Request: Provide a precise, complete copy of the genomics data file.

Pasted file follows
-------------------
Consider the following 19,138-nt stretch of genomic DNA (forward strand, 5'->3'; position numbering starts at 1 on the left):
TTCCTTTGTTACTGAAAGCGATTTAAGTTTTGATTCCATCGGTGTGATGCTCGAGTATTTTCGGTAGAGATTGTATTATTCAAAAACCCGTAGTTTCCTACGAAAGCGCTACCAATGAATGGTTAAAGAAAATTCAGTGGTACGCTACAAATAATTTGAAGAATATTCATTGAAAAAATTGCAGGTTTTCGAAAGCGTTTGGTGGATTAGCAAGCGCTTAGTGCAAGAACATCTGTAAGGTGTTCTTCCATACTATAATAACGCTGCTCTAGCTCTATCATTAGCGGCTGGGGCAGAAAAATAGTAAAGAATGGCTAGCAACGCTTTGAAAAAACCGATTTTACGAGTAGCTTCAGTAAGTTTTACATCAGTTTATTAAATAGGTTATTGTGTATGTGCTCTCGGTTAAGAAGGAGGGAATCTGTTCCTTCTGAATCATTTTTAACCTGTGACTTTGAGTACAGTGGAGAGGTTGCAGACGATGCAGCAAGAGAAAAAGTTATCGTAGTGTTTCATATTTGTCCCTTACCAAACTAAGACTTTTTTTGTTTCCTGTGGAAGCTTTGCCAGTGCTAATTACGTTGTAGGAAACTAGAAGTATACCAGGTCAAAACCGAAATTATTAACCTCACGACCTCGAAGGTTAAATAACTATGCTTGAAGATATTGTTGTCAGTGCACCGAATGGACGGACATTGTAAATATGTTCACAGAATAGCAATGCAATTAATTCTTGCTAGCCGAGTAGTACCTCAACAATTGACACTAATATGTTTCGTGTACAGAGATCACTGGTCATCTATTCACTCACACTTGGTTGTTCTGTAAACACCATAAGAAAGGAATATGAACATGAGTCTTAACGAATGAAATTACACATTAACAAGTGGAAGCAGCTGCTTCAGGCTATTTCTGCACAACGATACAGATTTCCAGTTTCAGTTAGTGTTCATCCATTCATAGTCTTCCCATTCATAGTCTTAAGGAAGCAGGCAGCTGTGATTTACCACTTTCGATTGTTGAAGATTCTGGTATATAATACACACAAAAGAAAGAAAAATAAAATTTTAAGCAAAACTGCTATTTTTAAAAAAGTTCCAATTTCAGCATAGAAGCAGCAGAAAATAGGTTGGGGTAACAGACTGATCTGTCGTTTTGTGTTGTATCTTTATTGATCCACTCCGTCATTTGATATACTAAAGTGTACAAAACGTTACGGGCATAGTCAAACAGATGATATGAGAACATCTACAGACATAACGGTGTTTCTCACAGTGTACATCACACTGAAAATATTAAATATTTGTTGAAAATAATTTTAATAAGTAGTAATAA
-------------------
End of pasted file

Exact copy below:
Consider the following 19,138-nt stretch of genomic DNA (forward strand, 5'->3'; position numbering starts at 1 on the left):
TTCCTTTGTTACTGAAAGCGATTTAAGTTTTGATTCCATCGGTGTGATGCTCGAGTATTTTCGGTAGAGATTGTATTATTCAAAAACCCGTAGTTTCCTACGAAAGCGCTACCAATGAATGGTTAAAGAAAATTCAGTGGTACGCTACAAATAATTTGAAGAATATTCATTGAAAAAATTGCAGGTTTTCGAAAGCGTTTGGTGGATTAGCAAGCGCTTAGTGCAAGAACATCTGTAAGGTGTTCTTCCATACTATAATAACGCTGCTCTAGCTCTATCATTAGCGGCTGGGGCAGAAAAATAGTAAAGAATGGCTAGCAACGCTTTGAAAAAACCGATTTTACGAGTAGCTTCAGTAAGTTTTACATCAGTTTATTAAATAGGTTATTGTGTATGTGCTCTCGGTTAAGAAGGAGGGAATCTGTTCCTTCTGAATCATTTTTAACCTGTGACTTTGAGTACAGTGGAGAGGTTGCAGACGATGCAGCAAGAGAAAAAGTTATCGTAGTGTTTCATATTTGTCCCTTACCAAACTAAGACTTTTTTTGTTTCCTGTGGAAGCTTTGCCAGTGCTAATTACGTTGTAGGAAACTAGAAGTATACCAGGTCAAAACCGAAATTATTAACCTCACGACCTCGAAGGTTAAATAACTATGCTTGAAGATATTGTTGTCAGTGCACCGAATGGACGGACATTGTAAATATGTTCACAGAATAGCAATGCAATTAATTCTTGCTAGCCGAGTAGTACCTCAACAATTGACACTAATATGTTTCGTGTACAGAGATCACTGGTCATCTATTCACTCACACTTGGTTGTTCTGTAAACACCATAAGAAAGGAATATGAACATGAGTCTTAACGAATGAAATTACACATTAACAAGTGGAAGCAGCTGCTTCAGGCTATTTCTGCACAACGATACAGATTTCCAGTTTCAGTTAGTGTTCATCCATTCATAGTCTTCCCATTCATAGTCTTAAGGAAGCAGGCAGCTGTGATTTACCACTTTCGATTGTTGAAGATTCTGGTATATAATACACACAAAAGAAAGAAAAATAAAATTTTAAGCAAAACTGCTATTTTTAAAAAAGTTCCAATTTCAGCATAGAAGCAGCAGAAAATAGGTTGGGGTAACAGACTGATCTGTCGTTTTGTGTTGTATCTTTATTGATCCACTCCGTCATTTGATATACTAAAGTGTACAAAACGTTACGGGCATAGTCAAACAGATGATATGAGAACATCTACAGACATAACGGTGTTTCTCACAGTGTACATCACACTGAAAATATTAAATATTTGTTGAAAATAATTTTAATAAGTAGTAATAA